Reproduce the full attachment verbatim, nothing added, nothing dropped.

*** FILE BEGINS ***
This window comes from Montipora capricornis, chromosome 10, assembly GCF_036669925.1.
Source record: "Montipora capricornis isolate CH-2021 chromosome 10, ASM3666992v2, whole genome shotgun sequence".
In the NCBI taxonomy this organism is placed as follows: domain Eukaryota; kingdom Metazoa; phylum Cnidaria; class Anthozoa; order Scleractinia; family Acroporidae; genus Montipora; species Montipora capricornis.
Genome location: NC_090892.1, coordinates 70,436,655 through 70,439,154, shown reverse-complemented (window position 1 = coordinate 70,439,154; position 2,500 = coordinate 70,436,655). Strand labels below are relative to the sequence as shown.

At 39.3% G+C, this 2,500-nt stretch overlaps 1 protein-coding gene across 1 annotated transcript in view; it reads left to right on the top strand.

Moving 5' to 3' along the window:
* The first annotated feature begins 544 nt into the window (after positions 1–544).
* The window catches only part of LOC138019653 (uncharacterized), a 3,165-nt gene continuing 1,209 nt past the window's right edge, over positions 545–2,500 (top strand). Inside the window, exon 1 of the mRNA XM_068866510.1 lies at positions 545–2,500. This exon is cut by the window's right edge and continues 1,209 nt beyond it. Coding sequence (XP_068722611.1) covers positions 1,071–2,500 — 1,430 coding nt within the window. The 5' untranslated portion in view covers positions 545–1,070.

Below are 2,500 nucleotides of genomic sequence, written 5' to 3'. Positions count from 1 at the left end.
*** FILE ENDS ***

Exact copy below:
This window comes from Montipora capricornis, chromosome 10, assembly GCF_036669925.1.
Source record: "Montipora capricornis isolate CH-2021 chromosome 10, ASM3666992v2, whole genome shotgun sequence".
In the NCBI taxonomy this organism is placed as follows: domain Eukaryota; kingdom Metazoa; phylum Cnidaria; class Anthozoa; order Scleractinia; family Acroporidae; genus Montipora; species Montipora capricornis.
Genome location: NC_090892.1, coordinates 70,436,655 through 70,439,154, shown reverse-complemented (window position 1 = coordinate 70,439,154; position 2,500 = coordinate 70,436,655). Strand labels below are relative to the sequence as shown.

At 39.3% G+C, this 2,500-nt stretch overlaps 1 protein-coding gene across 1 annotated transcript in view; it reads left to right on the top strand.

Moving 5' to 3' along the window:
* The first annotated feature begins 544 nt into the window (after positions 1–544).
* The window catches only part of LOC138019653 (uncharacterized), a 3,165-nt gene continuing 1,209 nt past the window's right edge, over positions 545–2,500 (top strand). Inside the window, exon 1 of the mRNA XM_068866510.1 lies at positions 545–2,500. This exon is cut by the window's right edge and continues 1,209 nt beyond it. Coding sequence (XP_068722611.1) covers positions 1,071–2,500 — 1,430 coding nt within the window. The 5' untranslated portion in view covers positions 545–1,070.

Below are 2,500 nucleotides of genomic sequence, written 5' to 3'. Positions count from 1 at the left end.